Men's Basketball Returns Home to Host Harvard and Dartmouth
COMPLETE GAME NOTES (.pdf)
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Jerry Recco - Play-by-Play
COLUMBIA (14-9, 3-3) VS. HARVARD (18-4, 5-1)
PRESENTED BY COURTYARD BY MARRIOTT UPPER EAST SIDE
FRIDAY, FEBRUARY 14 • 7 P.M
LEVIEN GYMNASIUM • NEW YORK
• Fans can enter to win a complimentary weekend stay with breakfast, sample Valentine’s Day chocolates and sign up for the Marriott Rewards Program in the Levien Gymnasium lobby.
• Red Bull will distribute free samples in the Levien Gymnasium lobby prior to tip-off.
COLUMBIA VS. DARTMOUTH (9-11, 2-4)
PRESENTED BY INSOMNIA COOKIES
SATURDAY, FEBRUARY 15 • 7 P.M
LEVIEN GYMNASIUM • NEW YORK
• Free cookie samples in the Levien Gymnasium lobby prior to the game and fans can sign up to win a gift card for free Insomnia Cookies.
• TRIVIA NIGHT - Join the competition in teams of five or less and answer questions on an array of subjects during the exciting Ivy League Men’s Basketball game. All fans are welcome to participate in Trivia Night festivities! Prizes will be awarded at time-outs with a special grand prize to the team that earns the most points.
• ECOLIONS RECOGNITION - The EcoLions group is the official environmental organization of the Columbia Athletics Department. Student-athletes from 15 varsity teams work to develop sustainability and recycling programs to inspire greener athletic practices. At this Saturday's men's basketball contest versus Dartmouth, all fans are asked to donate used shoes in Levien Gymnasium Lobby during the game. These shoes will be reused by those in need around the world; prizes will be given to those who bring used shoes. Show your support for EcoLions this weekend!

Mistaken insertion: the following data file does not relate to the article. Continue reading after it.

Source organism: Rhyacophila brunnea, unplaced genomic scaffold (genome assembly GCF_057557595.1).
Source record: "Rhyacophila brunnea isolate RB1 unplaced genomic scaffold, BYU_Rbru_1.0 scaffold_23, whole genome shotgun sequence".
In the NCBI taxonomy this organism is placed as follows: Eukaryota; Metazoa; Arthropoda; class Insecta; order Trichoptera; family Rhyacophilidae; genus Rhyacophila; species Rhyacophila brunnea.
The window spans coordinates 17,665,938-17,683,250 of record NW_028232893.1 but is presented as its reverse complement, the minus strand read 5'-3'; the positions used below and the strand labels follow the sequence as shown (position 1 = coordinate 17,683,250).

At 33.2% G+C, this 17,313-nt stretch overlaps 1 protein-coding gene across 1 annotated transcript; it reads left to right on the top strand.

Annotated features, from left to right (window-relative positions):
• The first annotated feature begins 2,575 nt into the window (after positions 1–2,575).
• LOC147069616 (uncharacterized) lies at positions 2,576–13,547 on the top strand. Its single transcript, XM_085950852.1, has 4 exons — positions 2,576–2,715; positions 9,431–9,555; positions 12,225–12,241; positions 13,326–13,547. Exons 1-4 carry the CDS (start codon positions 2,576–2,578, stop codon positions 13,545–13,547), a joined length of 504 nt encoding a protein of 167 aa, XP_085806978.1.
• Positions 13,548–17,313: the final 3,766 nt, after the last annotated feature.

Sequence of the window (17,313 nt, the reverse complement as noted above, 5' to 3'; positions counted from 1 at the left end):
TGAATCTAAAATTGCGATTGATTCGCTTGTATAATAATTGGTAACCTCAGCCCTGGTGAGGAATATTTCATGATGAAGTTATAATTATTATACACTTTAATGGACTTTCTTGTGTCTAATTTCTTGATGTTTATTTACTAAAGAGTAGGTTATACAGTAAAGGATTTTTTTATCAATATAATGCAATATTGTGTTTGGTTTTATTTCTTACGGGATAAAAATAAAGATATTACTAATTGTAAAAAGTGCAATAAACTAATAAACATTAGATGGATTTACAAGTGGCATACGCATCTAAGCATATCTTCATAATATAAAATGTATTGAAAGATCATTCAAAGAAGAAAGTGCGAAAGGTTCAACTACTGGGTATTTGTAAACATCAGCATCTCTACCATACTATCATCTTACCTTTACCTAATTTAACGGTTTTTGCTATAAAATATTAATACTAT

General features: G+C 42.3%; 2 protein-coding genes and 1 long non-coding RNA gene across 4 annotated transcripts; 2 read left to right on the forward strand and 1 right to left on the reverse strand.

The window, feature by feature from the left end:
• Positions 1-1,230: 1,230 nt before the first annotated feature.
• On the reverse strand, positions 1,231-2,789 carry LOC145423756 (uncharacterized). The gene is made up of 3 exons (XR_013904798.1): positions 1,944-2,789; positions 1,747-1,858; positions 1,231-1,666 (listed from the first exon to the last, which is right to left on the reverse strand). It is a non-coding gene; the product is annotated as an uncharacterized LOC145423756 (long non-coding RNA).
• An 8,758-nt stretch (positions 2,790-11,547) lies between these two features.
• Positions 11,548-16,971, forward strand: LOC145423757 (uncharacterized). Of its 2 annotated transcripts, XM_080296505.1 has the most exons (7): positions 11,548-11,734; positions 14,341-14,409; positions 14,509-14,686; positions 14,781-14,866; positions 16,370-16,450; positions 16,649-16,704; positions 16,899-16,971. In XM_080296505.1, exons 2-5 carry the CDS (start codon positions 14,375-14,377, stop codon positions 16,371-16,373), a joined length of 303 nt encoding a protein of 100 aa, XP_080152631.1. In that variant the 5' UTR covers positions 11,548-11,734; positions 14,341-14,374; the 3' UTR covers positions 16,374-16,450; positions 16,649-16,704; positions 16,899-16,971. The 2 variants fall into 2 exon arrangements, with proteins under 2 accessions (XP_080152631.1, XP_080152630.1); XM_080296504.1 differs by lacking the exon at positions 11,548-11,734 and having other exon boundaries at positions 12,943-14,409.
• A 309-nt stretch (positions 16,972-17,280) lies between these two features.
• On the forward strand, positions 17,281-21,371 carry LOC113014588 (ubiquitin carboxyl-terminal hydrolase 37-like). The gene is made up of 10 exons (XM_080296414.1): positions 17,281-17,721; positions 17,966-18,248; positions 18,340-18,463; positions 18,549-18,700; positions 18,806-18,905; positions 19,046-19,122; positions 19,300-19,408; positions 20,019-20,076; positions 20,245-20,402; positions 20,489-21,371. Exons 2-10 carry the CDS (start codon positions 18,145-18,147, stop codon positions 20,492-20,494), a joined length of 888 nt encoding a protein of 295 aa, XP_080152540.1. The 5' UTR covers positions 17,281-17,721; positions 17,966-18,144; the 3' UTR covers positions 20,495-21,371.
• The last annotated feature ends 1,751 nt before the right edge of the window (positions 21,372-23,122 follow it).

The Lions came away with a split last weekend, topping Princeton, 53-52, for their first road win against the Tigers since Feb. 13, 1993. Meiko Lyles 3-pointer with 28 seconds left in regulation proved to be the game-winner. Columbia was unable to earn a sweep the next night, falling to Penn, 68-60, at the Palestra. The Quakers shot 54.2 percent and held a 37-26 edge on the glass.
The Crimson are coming off their first Ivy League loss of the season and first home loss in 20 games after Yale picked up a 74-67 win on Feb. 8. Harvard grinded out a 52-45 win over Brown the previous night. The Crimson are one of the stingiest defensive teams in the conference, holding opponents to 60.5 points per game and .316 shooting from downtown.
Playing without starting center Gabas Maldunas, who is out for the year with a knee injury, the Big Green dropped both games to Yale and Brown last weekend. Dartmouth was limited to just four field goals in the second half in a 67-54 loss to the Bulldogs on Feb. 7. The next night, the Bears opened the contest on a 17-3 run and never looked back, securing a 75-62 decision in Hanover.
ABOUT THE MATCHUPS
Columbia and Harvard will meet for the 171st time on Friday with the Lions holding a 94-76 edge in the series that dates back to 1900-01. The Crimson have won eight of the last nine meetings and the teams split home victories in 2012-13. Since the 1905-06 season, the Lions and Big Green have faced off 204 times, with Columbia victorious on 107 occasions. Dartmouth swept the Lions last season for the first time since the 2005-06 campaign.
EXORCISING THE DEMONS
Thanks to Meiko Lyles game-winning trey with 28 seconds remaining in regulation and stifling defense in the second half (particularly in the waning moments), Columbia secured a 53-52 win over Princeton marking the first win at Jadwin Gymnasium since Feb. 13, 1993. The victory also snapped an eight-game skid against the Tigers, dating back to the 2008-09 season.
BALL DON’T LIE